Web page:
12. Cook until golden brown, this should take 10-15 minutes.
  13. Throw in the lamb and the marinade to the pan along with the Kashmiri chilli powder, turmeric and ground coriander and season with half of the salt.
  14. Cook for 10 minutes making sure you keep it moving as it will want to stick to the pan. This is normal and helps build flavour.
  15. After 10 minutes add in the tomato puree and 50ml of water and stir.
  16. Reduce the heat to low and allow to simmer for 25 minutes adding more salt if required after 10 minutes of simmering.


Serve sprinkled with freshly chopped coriander and plain basmati rice. Also not serving this with a naan bread would be an absolute crime πŸ˜‰

Nutrition Information:
Yield: 2 Serving Size: 1
Amount Per Serving: Calories: 1046 Total Fat: 70g Saturated Fat: 24g Trans Fat: 0g Unsaturated Fat: 40g Cholesterol: 245mg Sodium: 898mg Carbohydrates: 38g Net Carbohydrates: 0g Fiber: 7g Sugar: 11g Sugar Alcohols: 0g Protein: 69g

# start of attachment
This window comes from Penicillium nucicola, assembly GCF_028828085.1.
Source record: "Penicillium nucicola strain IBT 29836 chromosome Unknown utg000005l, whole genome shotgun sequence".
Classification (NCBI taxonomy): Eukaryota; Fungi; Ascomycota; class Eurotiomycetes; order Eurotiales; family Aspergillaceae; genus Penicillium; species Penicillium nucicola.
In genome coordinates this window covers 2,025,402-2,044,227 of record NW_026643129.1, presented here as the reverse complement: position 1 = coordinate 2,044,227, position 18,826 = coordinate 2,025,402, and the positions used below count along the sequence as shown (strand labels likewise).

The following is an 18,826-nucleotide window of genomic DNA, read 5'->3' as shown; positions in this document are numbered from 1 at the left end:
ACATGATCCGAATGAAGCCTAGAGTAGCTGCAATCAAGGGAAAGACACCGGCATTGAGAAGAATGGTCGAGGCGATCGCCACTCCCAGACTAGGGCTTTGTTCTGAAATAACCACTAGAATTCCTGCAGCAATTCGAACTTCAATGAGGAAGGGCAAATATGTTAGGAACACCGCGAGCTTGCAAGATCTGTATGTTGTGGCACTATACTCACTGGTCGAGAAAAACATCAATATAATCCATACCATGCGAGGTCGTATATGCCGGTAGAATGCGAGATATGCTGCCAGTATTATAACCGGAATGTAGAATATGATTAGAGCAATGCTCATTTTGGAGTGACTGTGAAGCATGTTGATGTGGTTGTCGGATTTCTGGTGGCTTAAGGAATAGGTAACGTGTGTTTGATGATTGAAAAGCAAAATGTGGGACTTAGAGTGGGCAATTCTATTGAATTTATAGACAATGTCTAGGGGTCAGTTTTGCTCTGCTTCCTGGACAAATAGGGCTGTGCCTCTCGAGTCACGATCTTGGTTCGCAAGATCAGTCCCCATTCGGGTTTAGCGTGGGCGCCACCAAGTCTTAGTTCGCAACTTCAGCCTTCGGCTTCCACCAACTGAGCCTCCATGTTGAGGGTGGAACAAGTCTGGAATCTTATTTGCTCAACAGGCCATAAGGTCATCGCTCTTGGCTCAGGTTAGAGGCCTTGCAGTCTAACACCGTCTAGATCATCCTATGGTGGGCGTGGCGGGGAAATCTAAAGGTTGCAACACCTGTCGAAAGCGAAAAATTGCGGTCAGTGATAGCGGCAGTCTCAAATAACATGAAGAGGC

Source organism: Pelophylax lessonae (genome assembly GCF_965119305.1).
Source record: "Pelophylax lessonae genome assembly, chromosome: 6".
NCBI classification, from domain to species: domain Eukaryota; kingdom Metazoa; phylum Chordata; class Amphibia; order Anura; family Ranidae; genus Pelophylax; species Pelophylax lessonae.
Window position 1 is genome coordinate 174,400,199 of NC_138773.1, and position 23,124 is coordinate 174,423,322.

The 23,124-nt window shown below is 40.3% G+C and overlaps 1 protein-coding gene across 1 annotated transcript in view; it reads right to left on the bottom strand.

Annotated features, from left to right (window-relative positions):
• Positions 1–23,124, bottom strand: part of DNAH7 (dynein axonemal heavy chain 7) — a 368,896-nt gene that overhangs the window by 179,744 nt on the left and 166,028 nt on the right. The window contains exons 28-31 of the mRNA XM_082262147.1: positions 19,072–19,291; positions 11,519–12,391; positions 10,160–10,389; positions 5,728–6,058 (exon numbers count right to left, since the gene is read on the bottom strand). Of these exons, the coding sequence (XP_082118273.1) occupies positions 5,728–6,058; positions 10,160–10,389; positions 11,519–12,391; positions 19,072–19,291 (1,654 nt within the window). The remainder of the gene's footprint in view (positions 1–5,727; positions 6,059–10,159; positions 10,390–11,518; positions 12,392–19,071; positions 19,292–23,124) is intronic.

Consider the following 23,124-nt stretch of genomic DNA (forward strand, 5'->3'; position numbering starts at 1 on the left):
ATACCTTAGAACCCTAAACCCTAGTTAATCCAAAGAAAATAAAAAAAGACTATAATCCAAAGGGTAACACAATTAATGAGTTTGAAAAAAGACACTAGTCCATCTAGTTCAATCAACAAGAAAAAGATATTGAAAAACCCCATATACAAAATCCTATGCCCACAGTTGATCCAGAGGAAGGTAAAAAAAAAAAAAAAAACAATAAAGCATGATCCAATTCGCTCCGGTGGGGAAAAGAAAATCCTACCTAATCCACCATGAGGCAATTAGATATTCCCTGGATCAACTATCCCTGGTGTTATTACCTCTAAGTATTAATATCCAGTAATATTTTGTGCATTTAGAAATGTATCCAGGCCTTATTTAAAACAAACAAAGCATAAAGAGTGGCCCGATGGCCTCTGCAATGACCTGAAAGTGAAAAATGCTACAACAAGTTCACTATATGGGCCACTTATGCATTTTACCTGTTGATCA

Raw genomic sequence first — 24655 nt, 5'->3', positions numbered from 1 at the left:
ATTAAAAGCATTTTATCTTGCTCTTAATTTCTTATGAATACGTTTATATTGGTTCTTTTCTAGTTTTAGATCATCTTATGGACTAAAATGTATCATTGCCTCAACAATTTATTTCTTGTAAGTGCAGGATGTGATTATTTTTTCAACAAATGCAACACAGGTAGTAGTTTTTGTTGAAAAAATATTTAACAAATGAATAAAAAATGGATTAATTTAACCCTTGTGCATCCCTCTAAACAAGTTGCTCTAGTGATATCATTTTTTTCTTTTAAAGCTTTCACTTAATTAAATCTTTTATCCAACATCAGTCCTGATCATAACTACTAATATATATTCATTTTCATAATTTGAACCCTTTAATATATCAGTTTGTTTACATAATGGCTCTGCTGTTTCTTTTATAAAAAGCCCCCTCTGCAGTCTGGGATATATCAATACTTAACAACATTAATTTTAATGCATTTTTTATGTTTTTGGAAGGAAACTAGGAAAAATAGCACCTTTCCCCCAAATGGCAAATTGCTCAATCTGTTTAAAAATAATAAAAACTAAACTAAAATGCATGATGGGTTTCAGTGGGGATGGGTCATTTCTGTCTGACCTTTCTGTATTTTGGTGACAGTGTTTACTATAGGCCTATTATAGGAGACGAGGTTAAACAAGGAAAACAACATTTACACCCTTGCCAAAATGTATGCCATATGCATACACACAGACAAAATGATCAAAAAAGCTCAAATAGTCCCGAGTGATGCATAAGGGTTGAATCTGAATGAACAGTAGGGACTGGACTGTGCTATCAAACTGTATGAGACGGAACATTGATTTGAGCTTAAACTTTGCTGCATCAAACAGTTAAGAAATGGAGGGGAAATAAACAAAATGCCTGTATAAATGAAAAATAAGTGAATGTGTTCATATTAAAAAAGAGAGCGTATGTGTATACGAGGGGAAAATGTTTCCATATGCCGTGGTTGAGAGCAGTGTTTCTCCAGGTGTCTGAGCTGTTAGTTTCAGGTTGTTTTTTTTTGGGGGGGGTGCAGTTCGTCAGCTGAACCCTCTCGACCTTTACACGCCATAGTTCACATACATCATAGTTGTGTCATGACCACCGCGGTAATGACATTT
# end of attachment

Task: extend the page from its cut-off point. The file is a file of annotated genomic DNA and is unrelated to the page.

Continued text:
Calorific details are provided by a third-party application and are to be used as indicative figures only.

27 thoughts on this Recipe:

    • Hey Delna…

      I am far from an expert! I was born in Birmingham in the UK a city with a great multicultural heritage and in particular thriving, Pakistani, Northern Indian and Bangladeshi communities, I grew up with this style of food being as common and British food and I love it. My cooking is massively influenced by this food and as you can tell I am a little but fond of it πŸ™‚

      I’d love to find more recipes and new influences, feel free to drop them over on my FB page.